The objections by which the Jews would set aside this conclusion, though plausible, are of no real weight—
[A Jew would say, ‘It is confessed by all, that Elias must come before the Messiah: but John was not Elias: yea, when expressly interrogated upon that subject, he himself plainly and unequivocally stated, that he was not Elias [Note: John 1:19-21.]: therefore Elias not having appeared, the Messiah cannot be yet come; and, consequently, Christianity is an imposition upon the world.’

This being one of the strong-holds of Judaism, it must be overthrown, before we can hope to convert the Jews to Christianity.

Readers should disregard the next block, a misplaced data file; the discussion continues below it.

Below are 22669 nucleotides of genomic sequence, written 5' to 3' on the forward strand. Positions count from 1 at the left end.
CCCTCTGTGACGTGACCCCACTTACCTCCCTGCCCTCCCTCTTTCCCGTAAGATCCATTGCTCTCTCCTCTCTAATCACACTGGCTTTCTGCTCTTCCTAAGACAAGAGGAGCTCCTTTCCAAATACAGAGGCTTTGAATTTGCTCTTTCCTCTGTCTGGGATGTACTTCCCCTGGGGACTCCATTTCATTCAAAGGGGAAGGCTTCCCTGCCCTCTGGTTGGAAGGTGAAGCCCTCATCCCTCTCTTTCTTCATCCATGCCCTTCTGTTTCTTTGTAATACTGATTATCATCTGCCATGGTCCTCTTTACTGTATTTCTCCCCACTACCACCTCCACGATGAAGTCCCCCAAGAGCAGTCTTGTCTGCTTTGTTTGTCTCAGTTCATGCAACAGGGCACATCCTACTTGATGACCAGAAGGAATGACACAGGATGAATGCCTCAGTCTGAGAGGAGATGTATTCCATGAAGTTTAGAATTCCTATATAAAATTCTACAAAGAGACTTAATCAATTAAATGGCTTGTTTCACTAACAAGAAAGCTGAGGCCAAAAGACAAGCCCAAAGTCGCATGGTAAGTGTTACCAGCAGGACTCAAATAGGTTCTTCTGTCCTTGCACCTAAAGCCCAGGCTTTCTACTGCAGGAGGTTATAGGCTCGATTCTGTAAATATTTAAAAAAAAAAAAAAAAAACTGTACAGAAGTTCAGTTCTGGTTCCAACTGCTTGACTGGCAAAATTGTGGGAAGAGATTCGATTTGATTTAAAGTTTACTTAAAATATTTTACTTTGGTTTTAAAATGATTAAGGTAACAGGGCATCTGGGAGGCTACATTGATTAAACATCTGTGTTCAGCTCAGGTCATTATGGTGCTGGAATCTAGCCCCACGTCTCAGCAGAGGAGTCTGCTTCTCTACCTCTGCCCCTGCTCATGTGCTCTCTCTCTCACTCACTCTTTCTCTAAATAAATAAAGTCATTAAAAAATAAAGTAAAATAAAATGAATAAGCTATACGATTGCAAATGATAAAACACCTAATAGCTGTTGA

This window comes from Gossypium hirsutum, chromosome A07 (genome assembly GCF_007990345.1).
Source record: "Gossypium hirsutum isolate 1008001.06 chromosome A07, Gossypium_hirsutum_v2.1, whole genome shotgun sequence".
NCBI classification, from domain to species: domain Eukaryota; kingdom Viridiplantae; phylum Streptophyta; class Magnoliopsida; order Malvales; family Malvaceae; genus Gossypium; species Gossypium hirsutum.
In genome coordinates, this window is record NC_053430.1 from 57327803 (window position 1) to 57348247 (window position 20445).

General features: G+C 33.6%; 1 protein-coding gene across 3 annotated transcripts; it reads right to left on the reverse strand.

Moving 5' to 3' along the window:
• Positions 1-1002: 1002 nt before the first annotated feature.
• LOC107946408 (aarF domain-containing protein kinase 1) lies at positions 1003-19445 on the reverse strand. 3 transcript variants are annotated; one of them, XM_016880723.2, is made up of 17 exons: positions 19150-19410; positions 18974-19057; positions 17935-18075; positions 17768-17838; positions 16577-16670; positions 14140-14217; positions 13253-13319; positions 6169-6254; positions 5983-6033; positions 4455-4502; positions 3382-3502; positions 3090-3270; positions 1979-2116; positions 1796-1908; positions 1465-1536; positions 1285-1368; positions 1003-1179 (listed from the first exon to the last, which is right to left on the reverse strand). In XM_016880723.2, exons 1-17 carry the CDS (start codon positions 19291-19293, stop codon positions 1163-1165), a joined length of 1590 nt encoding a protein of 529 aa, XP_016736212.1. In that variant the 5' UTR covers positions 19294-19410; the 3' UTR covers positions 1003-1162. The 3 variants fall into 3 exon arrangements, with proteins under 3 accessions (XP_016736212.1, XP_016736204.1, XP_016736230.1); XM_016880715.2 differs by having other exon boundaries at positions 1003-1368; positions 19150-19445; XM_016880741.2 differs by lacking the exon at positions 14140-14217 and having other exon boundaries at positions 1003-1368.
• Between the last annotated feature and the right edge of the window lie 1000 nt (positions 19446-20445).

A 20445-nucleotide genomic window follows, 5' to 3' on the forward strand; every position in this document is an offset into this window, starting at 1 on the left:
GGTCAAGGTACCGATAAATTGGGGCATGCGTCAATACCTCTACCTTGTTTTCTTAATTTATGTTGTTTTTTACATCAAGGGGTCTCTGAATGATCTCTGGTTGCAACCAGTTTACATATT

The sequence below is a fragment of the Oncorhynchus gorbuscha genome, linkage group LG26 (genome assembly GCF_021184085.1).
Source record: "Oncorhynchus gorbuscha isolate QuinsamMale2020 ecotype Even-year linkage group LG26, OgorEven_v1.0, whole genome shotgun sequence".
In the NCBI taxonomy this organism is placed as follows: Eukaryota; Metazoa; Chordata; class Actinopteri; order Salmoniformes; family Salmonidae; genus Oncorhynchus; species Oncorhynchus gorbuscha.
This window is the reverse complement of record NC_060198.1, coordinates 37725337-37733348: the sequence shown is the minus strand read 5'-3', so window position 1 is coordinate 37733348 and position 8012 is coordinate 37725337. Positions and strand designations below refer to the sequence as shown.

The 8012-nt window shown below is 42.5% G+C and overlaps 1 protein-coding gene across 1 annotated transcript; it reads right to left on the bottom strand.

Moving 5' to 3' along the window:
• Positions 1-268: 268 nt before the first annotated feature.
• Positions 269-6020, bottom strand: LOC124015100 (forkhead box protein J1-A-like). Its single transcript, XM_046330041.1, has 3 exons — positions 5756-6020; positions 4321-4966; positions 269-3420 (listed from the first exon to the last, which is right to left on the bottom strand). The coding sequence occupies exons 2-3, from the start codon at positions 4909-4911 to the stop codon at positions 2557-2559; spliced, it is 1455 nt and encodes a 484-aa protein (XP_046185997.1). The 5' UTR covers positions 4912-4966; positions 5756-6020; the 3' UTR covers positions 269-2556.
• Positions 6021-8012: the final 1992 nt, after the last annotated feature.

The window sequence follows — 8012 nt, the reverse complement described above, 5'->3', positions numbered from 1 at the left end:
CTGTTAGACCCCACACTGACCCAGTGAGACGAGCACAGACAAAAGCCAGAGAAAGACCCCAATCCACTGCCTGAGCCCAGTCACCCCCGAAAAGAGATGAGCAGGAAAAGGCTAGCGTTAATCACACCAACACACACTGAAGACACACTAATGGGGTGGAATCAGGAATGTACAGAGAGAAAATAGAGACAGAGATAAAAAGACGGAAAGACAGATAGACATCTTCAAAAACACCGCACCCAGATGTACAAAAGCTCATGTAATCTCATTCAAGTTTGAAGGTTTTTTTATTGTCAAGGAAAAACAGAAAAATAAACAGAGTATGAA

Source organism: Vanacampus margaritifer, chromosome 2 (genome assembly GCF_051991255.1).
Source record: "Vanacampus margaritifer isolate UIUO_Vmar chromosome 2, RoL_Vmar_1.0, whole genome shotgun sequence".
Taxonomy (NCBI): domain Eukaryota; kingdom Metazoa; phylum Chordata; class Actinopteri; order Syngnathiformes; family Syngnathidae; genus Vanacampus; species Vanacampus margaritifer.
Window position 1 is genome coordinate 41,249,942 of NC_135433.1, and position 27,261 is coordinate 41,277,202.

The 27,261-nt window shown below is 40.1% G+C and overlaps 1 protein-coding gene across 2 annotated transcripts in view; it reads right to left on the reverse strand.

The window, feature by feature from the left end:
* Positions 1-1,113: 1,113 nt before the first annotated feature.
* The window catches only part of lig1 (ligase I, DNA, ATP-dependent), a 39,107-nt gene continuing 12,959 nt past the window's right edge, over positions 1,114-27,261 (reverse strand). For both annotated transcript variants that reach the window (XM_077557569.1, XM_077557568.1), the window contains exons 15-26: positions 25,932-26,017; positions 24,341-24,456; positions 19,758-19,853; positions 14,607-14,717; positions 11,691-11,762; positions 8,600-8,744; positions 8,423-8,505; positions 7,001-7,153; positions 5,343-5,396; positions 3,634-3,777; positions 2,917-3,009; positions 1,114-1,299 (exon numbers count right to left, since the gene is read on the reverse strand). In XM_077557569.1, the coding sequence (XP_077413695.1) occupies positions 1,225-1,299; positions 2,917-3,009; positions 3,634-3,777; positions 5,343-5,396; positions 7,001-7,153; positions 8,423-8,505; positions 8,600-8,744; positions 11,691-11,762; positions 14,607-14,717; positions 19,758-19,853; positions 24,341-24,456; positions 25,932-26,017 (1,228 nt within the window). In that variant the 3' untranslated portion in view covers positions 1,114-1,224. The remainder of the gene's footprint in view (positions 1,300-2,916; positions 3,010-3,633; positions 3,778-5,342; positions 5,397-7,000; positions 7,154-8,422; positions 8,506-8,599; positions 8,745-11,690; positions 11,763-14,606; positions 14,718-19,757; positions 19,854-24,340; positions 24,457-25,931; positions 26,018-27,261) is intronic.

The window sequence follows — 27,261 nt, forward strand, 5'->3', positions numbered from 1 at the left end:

It is said by the Jews, that, because Elias did not personally appear, the prophecy before us cannot have been fulfilled. But I will ask a Jew; Are you not told, by Jeremiah, and Ezekiel, and Hosea, no less than six times, that in the latter day your whole nation, Israel as well as Judah, shall be restored, and that they shall be “united under one Head, even David, who shall be king over them all for ever [Note: Compare Jeremiah 30:9. Ezekiel 34:23-24; Ezekiel 37:24-25.Hosea 3:5; Hosea 3:5.]?” But is there any learned Jew that expects David personally to come and reign on earth again? Have not all commentators, both ancient and modern, agreed, that the person here spoken of is the Messiah; who yet is called David, because he was typified by David, and shall inherit, as it were, his throne? Then why may not John, who came in the spirit and power of Elias, bear his name; when, in fact, there was as striking a correspondence between the two, in their whole office and character, as can be conceived? If an absolute identity of person be dispensed with in the one case, it may also be dispensed with in the other: and, so far as that is concerned, the objection falls to the ground.